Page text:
‘Dream Team’ Recreates 15th-Century Florence Professor George Bent and his team of students are working on a digital recreation of Florence that Bent describes as the “project of his career.”
“Having an opportunity to study what interests us while also learning digital humanities skills is invaluable. I feel like I am participating in a groundbreaking, but lasting, project.”
— Katherine Dau ’19
Two years ago, while watching his son play the popular video game “Assassin’s Creed,” Washington and Lee art history professor George Bent realized that he recognized the game’s setting as 15th-century Florence, Italy. But Bent, a historian who has visited Italy multiple times over the past three decades, was bothered by inaccuracies in the digital recreation of Renaissance Florence.
The more he thought about it, the more he felt the need to produce his own recreation of the timeless city. It was that urge that would turn into a project known today as “Florence As It Was.”
Bent, the Sidney Gause Childress Professor of the Arts at W&L, has labored for 10 months with seven hand-picked students to create a first-of-its-kind digital reconstruction of Florence. The program will allow users to tour and examine the city as it looked in the 15th century.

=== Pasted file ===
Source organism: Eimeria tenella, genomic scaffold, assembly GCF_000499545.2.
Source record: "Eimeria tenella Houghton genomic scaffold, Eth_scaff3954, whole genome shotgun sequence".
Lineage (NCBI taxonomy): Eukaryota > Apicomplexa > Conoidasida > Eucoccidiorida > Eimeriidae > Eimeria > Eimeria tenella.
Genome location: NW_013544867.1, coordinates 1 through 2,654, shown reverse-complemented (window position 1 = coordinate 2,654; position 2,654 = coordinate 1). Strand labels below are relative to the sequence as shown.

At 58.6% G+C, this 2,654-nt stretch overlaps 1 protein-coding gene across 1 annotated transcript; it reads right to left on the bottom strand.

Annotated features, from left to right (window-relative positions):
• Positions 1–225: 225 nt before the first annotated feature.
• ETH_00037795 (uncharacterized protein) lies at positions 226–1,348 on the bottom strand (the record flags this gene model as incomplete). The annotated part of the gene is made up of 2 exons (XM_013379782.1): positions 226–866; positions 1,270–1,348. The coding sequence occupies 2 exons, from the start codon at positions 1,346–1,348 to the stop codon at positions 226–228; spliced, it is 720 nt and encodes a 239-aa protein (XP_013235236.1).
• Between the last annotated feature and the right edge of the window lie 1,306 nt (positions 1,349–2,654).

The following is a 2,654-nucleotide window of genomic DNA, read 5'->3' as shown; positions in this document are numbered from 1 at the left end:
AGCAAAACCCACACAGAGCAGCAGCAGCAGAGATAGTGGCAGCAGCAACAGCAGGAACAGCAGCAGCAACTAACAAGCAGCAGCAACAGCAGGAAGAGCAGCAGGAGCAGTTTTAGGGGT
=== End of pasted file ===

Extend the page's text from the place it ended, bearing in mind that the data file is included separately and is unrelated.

“Initially, the goal was to create a two-dimensional and three-dimensional map of the city – complete with representations of buildings – designed according to measurements taken from on-site examinations and various scholarly literature,” said Bent.
An ambitious initial goal was not enough, however, for what Bent likes to call the “dream team.” This year’s team of four includes Aidan Valente ’19, Katherine Dau ’19, Mary Catherine Greenleaf ’19 and Colby Gilley ’20. While the initial goals remain, the team also hopes to create a virtual reality tour complete with the sounds and art of that time period.
“This is the project of my career,” Bent said. “I know art historians in my period who have literally gone mad working on projects like this, so at this point it’s about stamina and it’s about keeping the momentum going.”
Students who participate are personally chosen by Bent for the different talents and skills they can bring to the group. From translators to video game designers, these students have skill sets that cover all of the project’s bases.
Valente and Sam Joseph ’19 traveled to Florence for this project in the summer of 2017. While there, they conducted research for six weeks and extensively photographed the first site selected for photogrammetric modeling, thus forming the basis for the project’s 3-D modeling work.
“This wasn’t just a vacation to Italy in the summer,” said Bent. “This was an all-day job for them, and they worked literally from sun-up to sundown.”
Joseph is stepping down from the project this year in order to prepare for graduate school, but he has high hopes for its future.
“I hope to see ‘Florence As It Was’ develop into a massive international collaboration, bringing together great minds and wide-reaching interests under one project,” Joseph said.